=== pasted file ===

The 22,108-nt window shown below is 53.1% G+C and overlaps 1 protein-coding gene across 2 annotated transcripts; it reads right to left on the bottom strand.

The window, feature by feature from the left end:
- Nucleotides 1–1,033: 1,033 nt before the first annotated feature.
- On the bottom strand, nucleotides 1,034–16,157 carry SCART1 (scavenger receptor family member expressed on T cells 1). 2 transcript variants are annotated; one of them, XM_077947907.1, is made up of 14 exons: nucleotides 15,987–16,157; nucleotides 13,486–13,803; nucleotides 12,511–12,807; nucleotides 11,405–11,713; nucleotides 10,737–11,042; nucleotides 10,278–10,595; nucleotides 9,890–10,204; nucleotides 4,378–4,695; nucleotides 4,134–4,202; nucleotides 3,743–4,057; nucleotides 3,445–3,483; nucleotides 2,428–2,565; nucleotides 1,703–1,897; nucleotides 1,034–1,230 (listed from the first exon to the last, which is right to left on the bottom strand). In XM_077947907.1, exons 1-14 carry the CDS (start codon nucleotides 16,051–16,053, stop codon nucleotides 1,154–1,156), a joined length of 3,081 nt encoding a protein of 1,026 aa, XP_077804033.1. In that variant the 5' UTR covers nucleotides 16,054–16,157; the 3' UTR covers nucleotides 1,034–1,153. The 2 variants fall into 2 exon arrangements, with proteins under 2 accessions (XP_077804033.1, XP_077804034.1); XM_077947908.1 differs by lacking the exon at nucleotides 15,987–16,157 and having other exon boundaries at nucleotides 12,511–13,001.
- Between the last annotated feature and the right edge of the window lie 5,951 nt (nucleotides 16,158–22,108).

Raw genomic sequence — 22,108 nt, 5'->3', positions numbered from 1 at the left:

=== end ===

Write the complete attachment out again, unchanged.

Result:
The 22,108-nt window shown below is 53.1% G+C and overlaps 1 protein-coding gene across 2 annotated transcripts; it reads right to left on the bottom strand.

The window, feature by feature from the left end:
- Nucleotides 1–1,033: 1,033 nt before the first annotated feature.
- On the bottom strand, nucleotides 1,034–16,157 carry SCART1 (scavenger receptor family member expressed on T cells 1). 2 transcript variants are annotated; one of them, XM_077947907.1, is made up of 14 exons: nucleotides 15,987–16,157; nucleotides 13,486–13,803; nucleotides 12,511–12,807; nucleotides 11,405–11,713; nucleotides 10,737–11,042; nucleotides 10,278–10,595; nucleotides 9,890–10,204; nucleotides 4,378–4,695; nucleotides 4,134–4,202; nucleotides 3,743–4,057; nucleotides 3,445–3,483; nucleotides 2,428–2,565; nucleotides 1,703–1,897; nucleotides 1,034–1,230 (listed from the first exon to the last, which is right to left on the bottom strand). In XM_077947907.1, exons 1-14 carry the CDS (start codon nucleotides 16,051–16,053, stop codon nucleotides 1,154–1,156), a joined length of 3,081 nt encoding a protein of 1,026 aa, XP_077804033.1. In that variant the 5' UTR covers nucleotides 16,054–16,157; the 3' UTR covers nucleotides 1,034–1,153. The 2 variants fall into 2 exon arrangements, with proteins under 2 accessions (XP_077804033.1, XP_077804034.1); XM_077947908.1 differs by lacking the exon at nucleotides 15,987–16,157 and having other exon boundaries at nucleotides 12,511–13,001.
- Between the last annotated feature and the right edge of the window lie 5,951 nt (nucleotides 16,158–22,108).

Raw genomic sequence — 22,108 nt, 5'->3', positions numbered from 1 at the left: